Questions to think about: 

Who is self-centered and how do we know? What might happen if the character(s) stay self-centered? What might happen if the character(s) become selfless and more thoughtful of others? How would these things affect the story? 

Overall, this strategy helped students think more deeply about a book that was being read to them, although it works with books they have a copy of as well. Students who choose to reread books now use this strategy to guide their thinking the second time through.

Try the Strategy Yourself: Themes Through Keywords

Purpose: To help the students see how themes in books are common threads that run through the course of the story. 

How: Have some one-word themes already picked out for a book you're reading with your class or a small group. Teach them to 'map' the word by thinking through the ideas that the word implies. Then show them how to connect it to the book being read. As students read the book, they work to find examples of this theme developing and how it influences the way the story unfolds.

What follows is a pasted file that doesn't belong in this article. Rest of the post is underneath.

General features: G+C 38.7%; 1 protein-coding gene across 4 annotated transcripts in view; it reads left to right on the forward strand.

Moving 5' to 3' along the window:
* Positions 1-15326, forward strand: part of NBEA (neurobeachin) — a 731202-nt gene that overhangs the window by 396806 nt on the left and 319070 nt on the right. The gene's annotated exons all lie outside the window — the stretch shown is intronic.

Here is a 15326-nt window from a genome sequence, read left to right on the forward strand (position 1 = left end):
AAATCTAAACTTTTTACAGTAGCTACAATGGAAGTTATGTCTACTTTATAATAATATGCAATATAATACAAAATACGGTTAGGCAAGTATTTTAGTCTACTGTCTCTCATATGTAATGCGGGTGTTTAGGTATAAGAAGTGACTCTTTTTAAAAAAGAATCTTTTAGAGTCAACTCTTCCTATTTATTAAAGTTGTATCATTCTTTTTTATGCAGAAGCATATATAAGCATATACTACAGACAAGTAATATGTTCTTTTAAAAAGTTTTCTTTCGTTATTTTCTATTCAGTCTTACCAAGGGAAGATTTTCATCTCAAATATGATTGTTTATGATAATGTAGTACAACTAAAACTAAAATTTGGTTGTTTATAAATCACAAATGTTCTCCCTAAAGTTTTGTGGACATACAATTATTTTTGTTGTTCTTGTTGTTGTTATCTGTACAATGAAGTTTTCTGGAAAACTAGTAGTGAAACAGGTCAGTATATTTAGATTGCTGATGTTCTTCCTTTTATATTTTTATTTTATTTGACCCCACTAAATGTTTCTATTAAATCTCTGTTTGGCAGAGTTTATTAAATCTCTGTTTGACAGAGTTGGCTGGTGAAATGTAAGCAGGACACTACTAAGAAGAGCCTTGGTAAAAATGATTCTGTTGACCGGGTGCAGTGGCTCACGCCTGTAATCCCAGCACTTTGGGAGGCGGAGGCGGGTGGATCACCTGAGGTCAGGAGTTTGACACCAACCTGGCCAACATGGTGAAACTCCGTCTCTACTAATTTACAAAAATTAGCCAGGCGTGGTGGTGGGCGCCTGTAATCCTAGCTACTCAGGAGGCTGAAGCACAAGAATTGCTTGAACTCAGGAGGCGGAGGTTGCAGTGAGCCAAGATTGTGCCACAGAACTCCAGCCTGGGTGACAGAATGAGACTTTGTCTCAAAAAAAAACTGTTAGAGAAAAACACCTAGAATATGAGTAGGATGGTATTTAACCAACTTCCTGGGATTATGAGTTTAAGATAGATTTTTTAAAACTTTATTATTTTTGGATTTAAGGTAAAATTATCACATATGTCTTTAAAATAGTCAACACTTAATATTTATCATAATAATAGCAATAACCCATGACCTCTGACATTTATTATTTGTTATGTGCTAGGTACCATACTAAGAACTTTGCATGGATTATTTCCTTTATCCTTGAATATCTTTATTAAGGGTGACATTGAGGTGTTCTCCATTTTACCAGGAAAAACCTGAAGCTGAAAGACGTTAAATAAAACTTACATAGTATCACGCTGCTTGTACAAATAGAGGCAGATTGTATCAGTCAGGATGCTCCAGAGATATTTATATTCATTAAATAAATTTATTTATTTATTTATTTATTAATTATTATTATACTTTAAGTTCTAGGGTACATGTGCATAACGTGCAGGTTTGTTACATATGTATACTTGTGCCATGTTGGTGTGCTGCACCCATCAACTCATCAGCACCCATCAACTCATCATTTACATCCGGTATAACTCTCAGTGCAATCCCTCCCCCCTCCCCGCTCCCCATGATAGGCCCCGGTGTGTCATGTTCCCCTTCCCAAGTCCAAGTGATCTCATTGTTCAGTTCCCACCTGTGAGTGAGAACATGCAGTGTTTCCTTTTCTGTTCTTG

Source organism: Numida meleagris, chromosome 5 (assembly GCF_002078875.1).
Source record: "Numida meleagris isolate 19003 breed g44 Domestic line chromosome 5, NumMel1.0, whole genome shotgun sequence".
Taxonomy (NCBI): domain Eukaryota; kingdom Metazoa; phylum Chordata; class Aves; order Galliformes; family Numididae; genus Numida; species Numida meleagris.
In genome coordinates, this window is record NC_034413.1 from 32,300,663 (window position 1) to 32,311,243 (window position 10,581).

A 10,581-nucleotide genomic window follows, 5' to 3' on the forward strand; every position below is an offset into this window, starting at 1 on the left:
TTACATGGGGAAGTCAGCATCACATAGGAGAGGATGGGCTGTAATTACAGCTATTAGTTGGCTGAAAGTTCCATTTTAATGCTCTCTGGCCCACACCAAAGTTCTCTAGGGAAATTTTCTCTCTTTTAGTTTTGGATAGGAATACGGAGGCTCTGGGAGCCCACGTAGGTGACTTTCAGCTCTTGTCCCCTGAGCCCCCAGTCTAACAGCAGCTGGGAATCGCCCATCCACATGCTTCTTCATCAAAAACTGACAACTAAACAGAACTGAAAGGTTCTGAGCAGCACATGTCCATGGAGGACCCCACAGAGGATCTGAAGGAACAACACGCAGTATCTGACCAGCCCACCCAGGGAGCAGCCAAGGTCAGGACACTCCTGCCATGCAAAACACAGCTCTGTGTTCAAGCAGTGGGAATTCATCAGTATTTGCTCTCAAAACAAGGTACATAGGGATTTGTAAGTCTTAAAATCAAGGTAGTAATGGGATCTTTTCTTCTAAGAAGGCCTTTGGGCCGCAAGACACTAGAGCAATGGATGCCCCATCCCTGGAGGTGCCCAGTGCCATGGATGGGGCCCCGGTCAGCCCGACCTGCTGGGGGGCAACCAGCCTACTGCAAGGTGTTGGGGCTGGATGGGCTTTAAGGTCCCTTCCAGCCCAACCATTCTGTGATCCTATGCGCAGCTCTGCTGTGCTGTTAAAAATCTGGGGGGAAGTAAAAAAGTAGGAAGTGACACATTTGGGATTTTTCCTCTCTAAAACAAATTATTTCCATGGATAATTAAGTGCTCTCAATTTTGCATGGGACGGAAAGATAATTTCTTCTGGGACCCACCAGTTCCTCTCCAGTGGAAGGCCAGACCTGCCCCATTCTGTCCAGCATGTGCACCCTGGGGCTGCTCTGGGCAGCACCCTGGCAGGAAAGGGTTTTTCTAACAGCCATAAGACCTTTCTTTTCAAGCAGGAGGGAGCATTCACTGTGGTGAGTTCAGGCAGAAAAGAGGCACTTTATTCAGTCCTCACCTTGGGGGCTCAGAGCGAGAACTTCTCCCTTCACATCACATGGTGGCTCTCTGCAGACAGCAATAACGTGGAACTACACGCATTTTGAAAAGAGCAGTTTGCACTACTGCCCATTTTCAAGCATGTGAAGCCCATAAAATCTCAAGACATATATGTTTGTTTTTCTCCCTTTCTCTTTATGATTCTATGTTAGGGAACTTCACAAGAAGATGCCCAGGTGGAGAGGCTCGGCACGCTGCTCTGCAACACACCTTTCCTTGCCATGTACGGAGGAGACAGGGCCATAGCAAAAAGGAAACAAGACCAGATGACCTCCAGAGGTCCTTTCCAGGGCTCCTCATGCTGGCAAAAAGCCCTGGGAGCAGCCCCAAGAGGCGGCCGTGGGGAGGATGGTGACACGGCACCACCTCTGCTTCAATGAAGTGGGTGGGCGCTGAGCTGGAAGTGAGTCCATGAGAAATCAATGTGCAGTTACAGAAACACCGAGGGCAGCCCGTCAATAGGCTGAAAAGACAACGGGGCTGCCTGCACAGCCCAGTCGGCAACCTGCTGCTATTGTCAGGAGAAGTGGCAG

Writing Connection: When rereading their writers' notebooks to find a pattern, students may discover an emerging theme. Maybe they often write about friendships, or have several entries that show their love for a favorite pet. Identifying that one-word theme in their own writing helps a child think about what that word means in their life. From that starting point, seeds for writing are planted.

 

Aimee Buckner

Aimee has taught upper elementary and middle school students, and facilitated groups for various writing institutes for teachers and students of grades K-12. Her books Notebook Know-How and Notebook Connections are bestsellers, and she is a popular workshop leader.